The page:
GCP HTTPS Load Balancer with Let’s Encrypt certificate

Seubpong Monsar
9 min readMar 20, 2022


In this article we will create Let’s Encrypt certificate (CA certificate) and deploy it to GCP HTTPS load balancer. We will install cert-manager on the Google Kubernetes Engine (GKE) and use it to request Let’s Encrypt in order to issue the certificate for us.

Once we get the Let’s Encrypt certificate we then will create a Kubernetes ingress resource that will internally create the GCP HTTPS load balancer. We can actually use ManagedCertificate resource to instruct GCP to create the certificate (we call it Google managed certificate) for us but in this article we won’t. There’re some reasons to use Let’s Encrypt certificate (or other self managed certificates) instead of Google managed one:

  • Google managed certificate does not allow us to use wildcard domain like “*.yourdomain.com”.
  • Adding new domains to the existing Google managed certificate might not be easy. It needs more steps to do compare to the self managed certificate.

NoteThis article is about deploying certificate to GCP HTTPS load balancer, it’s not about deploying certificate to Nginx ingress controller.


This article won’t go too much in details about what the certificate is, what the Kubernetes ingress is. We will assume that the following knowledges are already in place:

  • Helm — We will use it to deploy the Nginx ingress controller and Cert Manager on GKE.
  • cert-manager — The tool that we use for obtaining the certificates from Let’s Encrypt issuer, but not limit to. We will not go too much about how to setup it but will provide the ready to use YAML files that make cert-manager able to talk to Let’s Encrypt and help Let’s Encrypt to perform DNS challenge with Cloud DNS.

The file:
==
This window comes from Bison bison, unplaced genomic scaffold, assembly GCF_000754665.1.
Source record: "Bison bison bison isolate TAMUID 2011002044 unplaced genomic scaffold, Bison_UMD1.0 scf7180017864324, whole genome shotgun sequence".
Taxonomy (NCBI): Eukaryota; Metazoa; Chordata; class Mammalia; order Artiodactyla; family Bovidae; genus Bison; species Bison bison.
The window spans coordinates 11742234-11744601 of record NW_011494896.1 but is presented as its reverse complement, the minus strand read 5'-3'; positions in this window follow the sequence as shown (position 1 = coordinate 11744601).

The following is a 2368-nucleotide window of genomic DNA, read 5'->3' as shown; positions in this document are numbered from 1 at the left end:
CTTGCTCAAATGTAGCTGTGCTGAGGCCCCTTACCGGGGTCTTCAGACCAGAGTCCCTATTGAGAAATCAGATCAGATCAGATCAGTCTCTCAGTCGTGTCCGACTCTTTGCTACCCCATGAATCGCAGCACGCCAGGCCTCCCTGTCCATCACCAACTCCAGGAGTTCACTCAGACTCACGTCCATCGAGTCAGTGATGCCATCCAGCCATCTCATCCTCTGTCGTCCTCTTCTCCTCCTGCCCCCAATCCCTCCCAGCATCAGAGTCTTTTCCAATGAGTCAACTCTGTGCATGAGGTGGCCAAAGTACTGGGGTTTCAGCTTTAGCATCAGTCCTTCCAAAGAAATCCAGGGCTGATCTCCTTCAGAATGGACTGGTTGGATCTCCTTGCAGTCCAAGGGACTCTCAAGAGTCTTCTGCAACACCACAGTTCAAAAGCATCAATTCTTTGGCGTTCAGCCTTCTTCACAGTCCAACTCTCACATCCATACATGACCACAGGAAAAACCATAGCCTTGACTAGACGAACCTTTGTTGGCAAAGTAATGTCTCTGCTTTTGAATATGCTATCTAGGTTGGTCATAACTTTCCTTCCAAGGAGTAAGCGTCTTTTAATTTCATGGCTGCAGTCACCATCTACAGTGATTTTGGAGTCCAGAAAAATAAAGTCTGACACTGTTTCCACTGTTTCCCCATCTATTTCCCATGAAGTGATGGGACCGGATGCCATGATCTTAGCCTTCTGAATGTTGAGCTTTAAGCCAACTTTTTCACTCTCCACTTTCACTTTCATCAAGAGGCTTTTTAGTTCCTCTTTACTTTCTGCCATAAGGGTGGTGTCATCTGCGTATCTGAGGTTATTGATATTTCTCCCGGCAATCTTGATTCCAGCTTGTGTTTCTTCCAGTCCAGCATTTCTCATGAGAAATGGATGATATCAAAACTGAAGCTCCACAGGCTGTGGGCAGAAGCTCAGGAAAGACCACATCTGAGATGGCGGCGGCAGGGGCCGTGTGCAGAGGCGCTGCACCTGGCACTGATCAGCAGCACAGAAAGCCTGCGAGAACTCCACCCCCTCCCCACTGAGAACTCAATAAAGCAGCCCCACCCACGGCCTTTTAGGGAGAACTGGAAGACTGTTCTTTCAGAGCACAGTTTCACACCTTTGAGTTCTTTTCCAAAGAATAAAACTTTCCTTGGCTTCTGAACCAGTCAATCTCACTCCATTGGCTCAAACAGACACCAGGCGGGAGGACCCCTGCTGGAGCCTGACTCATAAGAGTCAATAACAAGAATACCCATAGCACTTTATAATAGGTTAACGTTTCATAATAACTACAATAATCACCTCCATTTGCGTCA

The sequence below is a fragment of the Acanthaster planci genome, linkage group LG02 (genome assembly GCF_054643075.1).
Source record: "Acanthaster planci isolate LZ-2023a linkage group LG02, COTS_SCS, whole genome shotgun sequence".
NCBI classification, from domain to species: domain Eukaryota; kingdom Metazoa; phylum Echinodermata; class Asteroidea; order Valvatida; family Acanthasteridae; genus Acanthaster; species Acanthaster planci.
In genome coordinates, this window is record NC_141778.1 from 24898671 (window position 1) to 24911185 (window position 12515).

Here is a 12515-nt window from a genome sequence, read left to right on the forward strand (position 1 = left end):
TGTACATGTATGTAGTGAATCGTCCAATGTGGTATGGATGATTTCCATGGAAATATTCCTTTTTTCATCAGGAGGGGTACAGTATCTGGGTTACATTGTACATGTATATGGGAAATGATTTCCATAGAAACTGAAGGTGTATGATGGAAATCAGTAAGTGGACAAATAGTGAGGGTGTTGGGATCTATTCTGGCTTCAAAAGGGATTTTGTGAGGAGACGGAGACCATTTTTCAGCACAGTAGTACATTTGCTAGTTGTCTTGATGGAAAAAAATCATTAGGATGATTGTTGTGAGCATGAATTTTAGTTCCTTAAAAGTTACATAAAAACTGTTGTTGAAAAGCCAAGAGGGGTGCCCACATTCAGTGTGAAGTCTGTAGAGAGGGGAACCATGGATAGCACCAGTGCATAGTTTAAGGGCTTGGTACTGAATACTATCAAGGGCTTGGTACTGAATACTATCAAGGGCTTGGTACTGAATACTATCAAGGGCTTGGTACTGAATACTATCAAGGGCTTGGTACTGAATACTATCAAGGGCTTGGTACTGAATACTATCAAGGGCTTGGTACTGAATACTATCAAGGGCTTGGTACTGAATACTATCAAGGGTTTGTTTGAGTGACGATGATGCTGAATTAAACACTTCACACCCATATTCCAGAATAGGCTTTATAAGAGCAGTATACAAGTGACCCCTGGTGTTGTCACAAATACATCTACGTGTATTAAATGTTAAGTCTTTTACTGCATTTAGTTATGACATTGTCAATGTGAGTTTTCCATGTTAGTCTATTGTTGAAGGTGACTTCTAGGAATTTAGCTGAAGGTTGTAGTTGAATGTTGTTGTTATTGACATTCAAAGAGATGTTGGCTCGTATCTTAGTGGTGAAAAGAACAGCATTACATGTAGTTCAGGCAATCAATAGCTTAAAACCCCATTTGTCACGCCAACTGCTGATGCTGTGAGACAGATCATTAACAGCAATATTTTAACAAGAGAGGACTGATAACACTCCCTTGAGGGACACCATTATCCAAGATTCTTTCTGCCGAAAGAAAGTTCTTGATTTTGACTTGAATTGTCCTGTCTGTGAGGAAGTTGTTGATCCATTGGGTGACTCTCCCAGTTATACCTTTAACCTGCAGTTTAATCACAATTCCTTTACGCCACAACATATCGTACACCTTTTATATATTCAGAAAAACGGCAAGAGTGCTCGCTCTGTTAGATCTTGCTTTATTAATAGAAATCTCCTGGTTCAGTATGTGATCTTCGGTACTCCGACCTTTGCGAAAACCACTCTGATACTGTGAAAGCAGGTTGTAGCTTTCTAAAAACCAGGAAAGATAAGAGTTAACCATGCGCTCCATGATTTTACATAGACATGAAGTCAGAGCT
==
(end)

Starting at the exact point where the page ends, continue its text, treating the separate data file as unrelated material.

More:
• Cloud DNS — We will use Cloud DNS to manage the domain demonstrated in this article.
  • Services in Google Cloud Platform (GCP) knowledges for example, firewall, GKE and HTTPS load balancer.
  • We assume that you already have your own domain that you can add the “A” records. I will use my own its-software-services.com domain.
  • Kubernetes knowledge.

Source Code

The source codes relate to this article are kept publicly in the GitHub repository here — https://github.com/its-knowledge-sharing/setup-gke-lb-lets-encrypt. I would recommend to clone the code and read them at the same time you read this article.

Create the GKE cluster

I’m assuming that we are familiar to the Google Cloud Platform (GCP) and already have the GCP account. See this script for more detail 01-setup-gke.bash.

gcloud container clusters create gke-lets-encrypt --zone us-central1-a --project ${PROJECT}

Run the gcloud command above and wait for a while until the GKE cluster is created. Also, use command below to create the KUBECONFIG file to authenticate to our GKE cluster.

gcloud container clusters get-credentials gke-lets-encrypt --zone us-central1-a --project ${PROJECT}